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Mt. Pulaski , Illinois
June 9, 2010     Times
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June 9, 2010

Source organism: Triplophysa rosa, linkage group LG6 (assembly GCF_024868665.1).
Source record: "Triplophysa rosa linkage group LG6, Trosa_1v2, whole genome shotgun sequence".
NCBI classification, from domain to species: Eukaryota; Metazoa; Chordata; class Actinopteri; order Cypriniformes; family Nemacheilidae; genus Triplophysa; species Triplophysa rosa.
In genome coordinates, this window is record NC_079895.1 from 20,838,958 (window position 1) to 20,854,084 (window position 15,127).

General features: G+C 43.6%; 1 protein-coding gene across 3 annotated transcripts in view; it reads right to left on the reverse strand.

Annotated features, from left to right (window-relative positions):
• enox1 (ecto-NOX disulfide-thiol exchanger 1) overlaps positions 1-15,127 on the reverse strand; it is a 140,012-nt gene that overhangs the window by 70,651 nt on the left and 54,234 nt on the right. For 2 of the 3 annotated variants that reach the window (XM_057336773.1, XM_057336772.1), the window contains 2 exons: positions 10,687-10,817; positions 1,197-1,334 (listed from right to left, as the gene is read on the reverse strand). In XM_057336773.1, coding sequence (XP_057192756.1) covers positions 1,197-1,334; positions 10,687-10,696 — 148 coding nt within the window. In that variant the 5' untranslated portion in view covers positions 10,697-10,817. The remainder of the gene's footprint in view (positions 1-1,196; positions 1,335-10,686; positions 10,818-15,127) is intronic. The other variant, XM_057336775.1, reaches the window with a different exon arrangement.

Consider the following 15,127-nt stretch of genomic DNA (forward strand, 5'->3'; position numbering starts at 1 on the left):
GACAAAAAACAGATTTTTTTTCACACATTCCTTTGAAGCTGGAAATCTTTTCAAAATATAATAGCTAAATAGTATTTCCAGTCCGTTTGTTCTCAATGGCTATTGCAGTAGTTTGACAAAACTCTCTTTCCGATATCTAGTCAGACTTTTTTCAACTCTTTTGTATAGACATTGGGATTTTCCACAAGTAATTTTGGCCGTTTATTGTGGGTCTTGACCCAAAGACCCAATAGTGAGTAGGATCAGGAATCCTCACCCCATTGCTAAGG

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Memorial Day Service attendees at the Mt Pulaski Cemetery had been huddled beneath this tree to avoid the hot sun and humid day. The half-portion of this large treefell during Tuesday's (June 1) thunderstorm. PHIL BERTONI Photo One of the Veterans Graves at Mt. Pulaski Cemetery marks the final-resting-place of Floyd Eugene Scroggin. He was killed in action during WWI. PHIL BERTONI Photo Annual Drinking Water Quality Report MOUNT PULASKI IL1070400 Annual Water Quality Report for the period of January 1 to December 31, 2009 This report is intended to provide you with important information about your drinking water and the efforts made by the MOUNT PULASKI water system. to provide safe drinking water. The source of drinking water used by MOUNT PULASKI is Ground Water. For more information regarding this report contact: Name: Mike Patridge Phone: 217-792-3222 Este informe contiene informacibn muy importante sobre el agua que usted bebe. Tradzcalo b hable con alguien que Io entienda bien. Source of Drinking Water The sources of drinking water (both tap water, and bottled water) include rivers, lakes, streams, ponds, reservoirs, springs, and groundwater wells. As water travels over the surface of the land or through the ground, it dissolves naturally-occurring minerals and, in some cases, radioactive material, and can pickup substances resulting from the presence of animais or from human activity. Contaminants that may be present in source water include: Microbial contaminants, such as viruses and bacteria, which may come from sewage treatment plants, septic systems, agricultural. livestock operations and wildlife. Inorganic contaminants, such as salts and metals, which can be naturally occurring or result from urban storm water runoff,, industrial, or domestic wastewater dis- charges, oil and gas production, mining, or farming. Pesticides and herbicides, which may come -from a variety of sources such as agriculture, urban storm water runoff, and residential uses. Organic chemical contaminants, including synthetic and volatile organic chemicals, which are by-products of industrial processes and petroleum production, and can also come from gas stations, urban storm water runoff, and septic systems. Radioactive con- taminants, which can be naturally-occurring or be the result of oil and gas production and mining activities.. Drinking water, including bottled water, may reasonably be expected to contain at least small amounts of some contaminants. The pres- ence of contaminants does not necessarily indicate that water poses a health risk. More information about contaminants and potential health effects can be obtained by calling the EPA's Safe Drinking Water Hotline at (800) 426-4791. In order to ensure that tap water is safe to drink, EPA prescribes regulations which limit the amount of certain contaminants in water provided by public water systems. FDA regulations establish limits for contaminants in bot- tled water which must provide the same protection for public health. Some people may be more vulnerable to contaminants in drinking water than the general population. Immuno-compromised persons such as persons with cancer undergoing chemotherapy, persons who have undergone organ transplants, people with HIV/AIDS or other immune system disorders, some elderly and infants can be particularly at risk from infections. These people should seek advice about drinkipg water from their health care providers. EPA/ CDC guidelines on appropriate means to lessen the risk Of infection by Cryptosporidium and other microbial contaminants are available from the Safe Drinking Water HoUine (800-426-4791). Source Water Assessment A Source Water Assessment summary is included below for your conve- nience. valued We want our customers to be informed about their water quality. If you would like to learn more, please feel welcome to attend any of our regularly scheduled meetings. Our City Council Meet- ings are held on the second and fourth Tuesdays, at City Hall, commencing at 6:30 PM. The source water assessment for our supply hasbeen completed by the Illinois EPA. If you would like a copy of this information, please stop by City Hall or call our water operator at 217-72-3222. To view a summary version of the completed Source Water AssessmentS, including: Importance of Source Water; Susceptibility to Contamination Determination; and documentationrecommendation of Source Water Protection Efforts, you may access the Illinois EPA website at To determine Mt. Pulaski's susceptibility to groundwater contamination, a Well Site Survey, published in 1989, was reviewed. During the survey of Mt. Pulaski's source water protection area, Illinois EPA staff recorded two potential sources, routes, or possible problems site within the 400 foot minimum setback zone of wells #3, #4, #5 and #6: These sources are sand and gravel pits. The Illinois EPA has determined that Mt. Pulaski's wells are susceptible to IOC and SOC contamination. This determination is based on a nomber of criteria including: monitoring conducted at the wells, monitoring conducted at the entry point to the distribution system, and the available hydrogeologic data oh the wells. The Illinois Environmental Protection Act established minimum protection zones of 400 feet for Mt. Pulaski's active community water supply wells. These minimum protection zones are regulated by the Illinois EPA. A 5-year recharge area for the active community wells Was delineated. This is the geographic area sur- rounding a well or well field providing potable water to a community water supply as modeled using 2009 Regulated Contaminants Detected co.o.. Bacteria Maximum Contaminant Total Coliform Maximum Highest No. of Positive Fecal Coliform or Level Goal Contaminant Level E. Coil Maximum Contaminant Level t positive 0 monthly sample. 1 computer software to determine a five-year time of travel. From community wells #4, #5 and #6 this recharge area extends approximat$1y 3,300 feet to the east with a maximum breadth of approximately 1,500 feet. As authorized by the Illinois Environmental Protection Act, the city (or county) enacted a "maximum setback zone ordinance" for wells #4, #5 and #6 which allows county and municipal officials the opportunity to provide additional potential source prohibitions up to 1,000 feet from their wells. To further minimize the risk to {he Mr. Pulaski water supply, the Illinois EPA recommends four activities be assessed. First, the community should consider enacting a maximum setback zonethat includes well #3. Second, Mt. Pulaski may wish to revisit their contingency planning documents in order to ensure the plans ar6 kept current and the water department and emergency response staff are aware of, and adequately trained to implement, emergency procedures. Contingency planning documents are a primary means to ensure that, through emergency prepared- ness, a water supply will minimize their risk of being without safe and adequate water. Third, it is encouraged that Mt. Pulaski adopt a cross connection control ordinance or revisit their cross con- " nection control ordinance to ensure that it is up to date. Cross connections to either the water treat- ment plant (for example, at bulk water loading stations) or in the distribution system may negate all source water protection initiatives provided by the supply. Finally, the Illinois EPA recommends that Mt. Pulaski continue to evaluate additional source water protection management options to address th regulatory and non-regulatory land use activities within the community wells' recharge area. Specifi- cally, these management options should include potential effects from non-point sources related to agricultural'land uses. Total No. of Positive E. Coil or Fecal Coliform Samples 0 VlolaUon N Likely Source of Contamination Naturally present in the environment. 2009 Regulated Contaminants Detected Lead and Copper Date Sampled: 07118/2007 Definitions: Action Level (AL): The concentration of a contaminant Which, if exceeded, triggers treatment or other requirements which a water system must follow. Action Level Goal (ALG): The level of a contaminant in drinking water below which there is no known or expected risk to health. ALG's allow for a margin of safety. Lead MCLG Lead Action Level (AL) Lead 90th Percentile # Sites Over Lead AL Copper MCLG Copper Action Copper 90th Percentile Level (AL) 0 15 ppb 2 ppb 0 1.3 ppm 1:3 ppm 0.23 ppm NO VIOLATIONS # Sites Over Copper AL 0 Likely Source of Contamination Water Quality Test Results Maximum Contaminant Level Goal or MCLG: The level of a contaminant in drinking water below which there is no known or expected risk to health, MCLGs allow for a margin of safety, Maximum Contaminant Level or MCL: The highest level of a contaminant that is allowed in drinking waier. MCLs are set as close to the MCLGs as feasible using the best available treatment technology. Maximum residual disinfectant level goal or MRDLG: The level of a drinking water disinfectant below which there is no known or expected risk to health." MRDLGs do not reflect the benefits of the use of disinfectants to control microbial contaminants. Maximum residual disinfectant level or MRDL: The highest level of a disinfectant allowed in drinking water. There is convincing evidence that addition of a disinfectant is necessary for control of microbial contaminants. Definitions: The following tables contain scientific terms and measures, some of which may require explanation. Likely Source Of Contaminant LEAD - Corrosion of household plumbing systems; Erosion of natural deposits COPPER - Erosion of natural deposits; Leaching from wood preservatives; Corrosion of household plumbing systems. Disinfectants & Disinfection By Products and Inorganic Contaminants Collection Date Highest Level Range of MCLG MCL Units Violation Chlorine Detected Levels Detected MRDLG=4 MRDL=4 ppm NO TTHMs [Total 7/13/2007 " 0.22 0.19 - 0.22 NOT APPLICABLE 80 ppb NO Trihalomethanes] 11.16 11.16- 11,16 Barium 4/11/2008 0,072 0,072 - 0.072 2 2 ppm NO Iron 4/1112008 0.01 0.0t - 0.01 1.0 1.0 ppm NO Manganese 100 2 - 160 150 150 ppb NO Nitrate (as N) 4 - 4.2 - 4.2 10 1.0 ppm NO Sodium 4/11/2008 12 12 - 12 ppm NO Zinc .4/11/2008 0.027 0.027 - 0.027 5 5 ppm NO chlorination Chlorine Water additive used to Barium Discharge of drilling waste; Manganese Erosion of natural Nitrate (As N) Runoff from fertil- Sodium Erosion from naturally c4bqtrolmicrobes Dlschargefrommetatreflneries;Ero- deposits. 'zeruse;LeachJngfromseptictanks, occurlng deposits in watsr softener TTHMs [Total Trlhalometh- sion of natural deposits sewage; Erosion of(mitul'afdeposits, regenerattoll L " anes] By.product of drinking water Iron Erosion of natura|deposits. Zinc Naturally occuring; discharge from manufactories from metal facto- rise. Note: Total Trlhalometltanes - Not all sample results may ttave been used for calculating the Highest Level Detected because some results may be irl :aN evaluation to dermine where complk=sampling shoulc[_: occur in the future. . t  . : regula/,''Sin,esp hours .... '': Pulaski